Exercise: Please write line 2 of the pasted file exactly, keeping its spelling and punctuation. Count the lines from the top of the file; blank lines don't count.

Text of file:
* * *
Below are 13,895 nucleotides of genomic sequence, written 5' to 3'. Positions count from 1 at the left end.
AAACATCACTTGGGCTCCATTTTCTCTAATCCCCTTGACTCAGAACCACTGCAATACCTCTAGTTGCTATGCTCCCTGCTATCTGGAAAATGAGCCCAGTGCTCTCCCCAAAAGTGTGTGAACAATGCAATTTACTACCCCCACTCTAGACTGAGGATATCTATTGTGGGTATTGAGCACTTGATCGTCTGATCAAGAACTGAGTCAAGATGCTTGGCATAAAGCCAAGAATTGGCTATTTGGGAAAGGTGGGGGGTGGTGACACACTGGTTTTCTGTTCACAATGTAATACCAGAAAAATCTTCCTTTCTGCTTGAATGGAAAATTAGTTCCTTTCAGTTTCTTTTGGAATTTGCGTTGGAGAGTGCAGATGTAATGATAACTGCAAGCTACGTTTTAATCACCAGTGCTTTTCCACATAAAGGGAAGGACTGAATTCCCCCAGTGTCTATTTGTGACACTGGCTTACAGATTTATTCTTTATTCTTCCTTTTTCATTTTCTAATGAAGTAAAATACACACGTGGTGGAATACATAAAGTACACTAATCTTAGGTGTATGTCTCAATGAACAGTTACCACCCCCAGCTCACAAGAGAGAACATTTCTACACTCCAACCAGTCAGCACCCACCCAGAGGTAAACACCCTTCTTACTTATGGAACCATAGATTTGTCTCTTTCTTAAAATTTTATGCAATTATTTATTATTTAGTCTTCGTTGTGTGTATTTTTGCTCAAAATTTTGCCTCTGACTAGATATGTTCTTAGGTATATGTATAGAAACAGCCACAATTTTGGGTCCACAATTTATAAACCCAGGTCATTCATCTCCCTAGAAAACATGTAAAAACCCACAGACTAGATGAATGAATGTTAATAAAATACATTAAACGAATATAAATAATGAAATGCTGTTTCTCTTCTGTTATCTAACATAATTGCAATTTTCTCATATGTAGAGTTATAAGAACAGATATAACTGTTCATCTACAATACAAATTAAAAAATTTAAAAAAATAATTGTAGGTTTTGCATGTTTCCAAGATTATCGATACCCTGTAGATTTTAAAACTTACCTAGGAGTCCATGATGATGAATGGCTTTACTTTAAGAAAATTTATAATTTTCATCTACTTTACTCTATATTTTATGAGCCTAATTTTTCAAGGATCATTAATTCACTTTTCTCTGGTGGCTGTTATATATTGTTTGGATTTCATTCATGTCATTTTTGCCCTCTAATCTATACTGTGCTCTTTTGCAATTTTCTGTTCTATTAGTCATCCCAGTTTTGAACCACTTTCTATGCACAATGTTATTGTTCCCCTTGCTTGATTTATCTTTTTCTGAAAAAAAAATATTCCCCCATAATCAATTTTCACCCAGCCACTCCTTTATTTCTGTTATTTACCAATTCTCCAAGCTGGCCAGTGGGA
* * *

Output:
AAACATCACTTGGGCTCCATTTTCTCTAATCCCCTTGACTCAGAACCACTGCAATACCTCTAGTTGCTATGCTCCCTGCTATCTGGAAAATGAGCCCAGTGCTCTCCCCAAAAGTGTGTGAACAATGCAATTTACTACCCCCACTCTAGACTGAGGATATCTATTGTGGGTATTGAGCACTTGATCGTCTGATCAAGAACTGAGTCAAGATGCTTGGCATAAAGCCAAGAATTGGCTATTTGGGAAAGGTGGGGGGTGGTGACACACTGGTTTTCTGTTCACAATGTAATACCAGAAAAATCTTCCTTTCTGCTTGAATGGAAAATTAGTTCCTTTCAGTTTCTTTTGGAATTTGCGTTGGAGAGTGCAGATGTAATGATAACTGCAAGCTACGTTTTAATCACCAGTGCTTTTCCACATAAAGGGAAGGACTGAATTCCCCCAGTGTCTATTTGTGACACTGGCTTACAGATTTATTCTTTATTCTTCCTTTTTCATTTTCTAATGAAGTAAAATACACACGTGGTGGAATACATAAAGTACACTAATCTTAGGTGTATGTCTCAATGAACAGTTACCACCCCCAGCTCACAAGAGAGAACATTTCTACACTCCAACCAGTCAGCACCCACCCAGAGGTAAACACCCTTCTTACTTATGGAACCATAGATTTGTCTCTTTCTTAAAATTTTATGCAATTATTTATTATTTAGTCTTCGTTGTGTGTATTTTTGCTCAAAATTTTGCCTCTGACTAGATATGTTCTTAGGTATATGTATAGAAACAGCCACAATTTTGGGTCCACAATTTATAAACCCAGGTCATTCATCTCCCTAGAAAACATGTAAAAACCCACAGACTAGATGAATGAATGTTAATAAAATACATTAAACGAATATAAATAATGAAATGCTGTTTCTCTTCTGTTATCTAACATAATTGCAATTTTCTCATATGTAGAGTTATAAGAACAGATATAACTGTTCATCTACAATACAAATTAAAAAATTTAAAAAAATAATTGTAGGTTTTGCATGTTTCCAAGATTATCGATACCCTGTAGATTTTAAAACTTACCTAGGAGTCCATGATGATGAATGGCTTTACTTTAAGAAAATTTATAATTTTCATCTACTTTACTCTATATTTTATGAGCCTAATTTTTCAAGGATCATTAATTCACTTTTCTCTGGTGGCTGTTATATATTGTTTGGATTTCATTCATGTCATTTTTGCCCTCTAATCTATACTGTGCTCTTTTGCAATTTTCTGTTCTATTAGTCATCCCAGTTTTGAACCACTTTCTATGCACAATGTTATTGTTCCCCTTGCTTGATTTATCTTTTTCTGAAAAAAAAATATTCCCCCATAATCAATTTTCACCCAGCCACTCCTTTATTTCTGTTATTTACCAATTCTCCAAGCTGGCCAGTGGGA